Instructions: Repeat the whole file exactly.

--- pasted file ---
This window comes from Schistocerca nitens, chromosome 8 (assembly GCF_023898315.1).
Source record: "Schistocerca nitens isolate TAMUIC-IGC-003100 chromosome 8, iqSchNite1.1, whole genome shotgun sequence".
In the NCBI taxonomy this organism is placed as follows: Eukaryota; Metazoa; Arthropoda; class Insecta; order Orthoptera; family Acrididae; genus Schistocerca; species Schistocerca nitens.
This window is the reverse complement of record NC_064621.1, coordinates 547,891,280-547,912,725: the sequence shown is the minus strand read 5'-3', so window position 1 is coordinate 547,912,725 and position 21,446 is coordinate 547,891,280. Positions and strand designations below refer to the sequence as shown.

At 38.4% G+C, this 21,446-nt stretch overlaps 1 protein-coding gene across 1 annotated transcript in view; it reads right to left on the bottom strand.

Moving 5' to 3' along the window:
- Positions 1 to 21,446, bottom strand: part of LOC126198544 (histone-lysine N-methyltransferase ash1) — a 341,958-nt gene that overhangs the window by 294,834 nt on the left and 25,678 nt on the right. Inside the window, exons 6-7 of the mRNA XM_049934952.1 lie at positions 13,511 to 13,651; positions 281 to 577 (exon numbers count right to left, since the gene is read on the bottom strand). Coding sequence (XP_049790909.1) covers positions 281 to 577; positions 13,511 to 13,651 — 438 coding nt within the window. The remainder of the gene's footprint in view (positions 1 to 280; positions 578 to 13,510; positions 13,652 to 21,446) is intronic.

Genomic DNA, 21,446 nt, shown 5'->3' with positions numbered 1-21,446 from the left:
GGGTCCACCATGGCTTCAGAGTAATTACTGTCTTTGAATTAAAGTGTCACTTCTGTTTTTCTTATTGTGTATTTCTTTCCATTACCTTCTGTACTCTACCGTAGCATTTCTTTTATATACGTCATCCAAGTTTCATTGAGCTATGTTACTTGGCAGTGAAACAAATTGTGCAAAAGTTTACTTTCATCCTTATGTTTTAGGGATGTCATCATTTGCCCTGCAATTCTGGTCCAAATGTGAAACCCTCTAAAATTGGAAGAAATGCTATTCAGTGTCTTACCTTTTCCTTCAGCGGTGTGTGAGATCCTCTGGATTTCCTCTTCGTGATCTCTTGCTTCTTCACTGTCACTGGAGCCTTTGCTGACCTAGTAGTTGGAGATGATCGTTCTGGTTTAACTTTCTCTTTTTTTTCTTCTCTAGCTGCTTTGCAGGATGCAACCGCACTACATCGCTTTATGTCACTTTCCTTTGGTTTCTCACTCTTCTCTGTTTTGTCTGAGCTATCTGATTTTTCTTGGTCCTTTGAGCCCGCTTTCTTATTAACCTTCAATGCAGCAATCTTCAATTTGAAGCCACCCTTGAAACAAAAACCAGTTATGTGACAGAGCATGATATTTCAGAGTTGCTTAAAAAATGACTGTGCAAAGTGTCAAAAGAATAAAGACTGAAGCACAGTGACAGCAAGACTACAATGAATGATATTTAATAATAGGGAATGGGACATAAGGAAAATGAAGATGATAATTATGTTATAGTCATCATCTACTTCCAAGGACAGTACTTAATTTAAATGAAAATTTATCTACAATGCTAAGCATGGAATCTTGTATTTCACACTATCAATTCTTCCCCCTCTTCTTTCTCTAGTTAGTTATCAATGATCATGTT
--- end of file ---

This window comes from Schistocerca nitens, chromosome 8 (assembly GCF_023898315.1).
Source record: "Schistocerca nitens isolate TAMUIC-IGC-003100 chromosome 8, iqSchNite1.1, whole genome shotgun sequence".
In the NCBI taxonomy this organism is placed as follows: Eukaryota; Metazoa; Arthropoda; class Insecta; order Orthoptera; family Acrididae; genus Schistocerca; species Schistocerca nitens.
This window is the reverse complement of record NC_064621.1, coordinates 547,891,280-547,912,725: the sequence shown is the minus strand read 5'-3', so window position 1 is coordinate 547,912,725 and position 21,446 is coordinate 547,891,280. Positions and strand designations below refer to the sequence as shown.

At 38.4% G+C, this 21,446-nt stretch overlaps 1 protein-coding gene across 1 annotated transcript in view; it reads right to left on the bottom strand.

Moving 5' to 3' along the window:
- Positions 1 to 21,446, bottom strand: part of LOC126198544 (histone-lysine N-methyltransferase ash1) — a 341,958-nt gene that overhangs the window by 294,834 nt on the left and 25,678 nt on the right. Inside the window, exons 6-7 of the mRNA XM_049934952.1 lie at positions 13,511 to 13,651; positions 281 to 577 (exon numbers count right to left, since the gene is read on the bottom strand). Coding sequence (XP_049790909.1) covers positions 281 to 577; positions 13,511 to 13,651 — 438 coding nt within the window. The remainder of the gene's footprint in view (positions 1 to 280; positions 578 to 13,510; positions 13,652 to 21,446) is intronic.

Genomic DNA, 21,446 nt, shown 5'->3' with positions numbered 1-21,446 from the left:
GGGTCCACCATGGCTTCAGAGTAATTACTGTCTTTGAATTAAAGTGTCACTTCTGTTTTTCTTATTGTGTATTTCTTTCCATTACCTTCTGTACTCTACCGTAGCATTTCTTTTATATACGTCATCCAAGTTTCATTGAGCTATGTTACTTGGCAGTGAAACAAATTGTGCAAAAGTTTACTTTCATCCTTATGTTTTAGGGATGTCATCATTTGCCCTGCAATTCTGGTCCAAATGTGAAACCCTCTAAAATTGGAAGAAATGCTATTCAGTGTCTTACCTTTTCCTTCAGCGGTGTGTGAGATCCTCTGGATTTCCTCTTCGTGATCTCTTGCTTCTTCACTGTCACTGGAGCCTTTGCTGACCTAGTAGTTGGAGATGATCGTTCTGGTTTAACTTTCTCTTTTTTTTCTTCTCTAGCTGCTTTGCAGGATGCAACCGCACTACATCGCTTTATGTCACTTTCCTTTGGTTTCTCACTCTTCTCTGTTTTGTCTGAGCTATCTGATTTTTCTTGGTCCTTTGAGCCCGCTTTCTTATTAACCTTCAATGCAGCAATCTTCAATTTGAAGCCACCCTTGAAACAAAAACCAGTTATGTGACAGAGCATGATATTTCAGAGTTGCTTAAAAAATGACTGTGCAAAGTGTCAAAAGAATAAAGACTGAAGCACAGTGACAGCAAGACTACAATGAATGATATTTAATAATAGGGAATGGGACATAAGGAAAATGAAGATGATAATTATGTTATAGTCATCATCTACTTCCAAGGACAGTACTTAATTTAAATGAAAATTTATCTACAATGCTAAGCATGGAATCTTGTATTTCACACTATCAATTCTTCCCCCTCTTCTTTCTCTAGTTAGTTATCAATGATCATGTT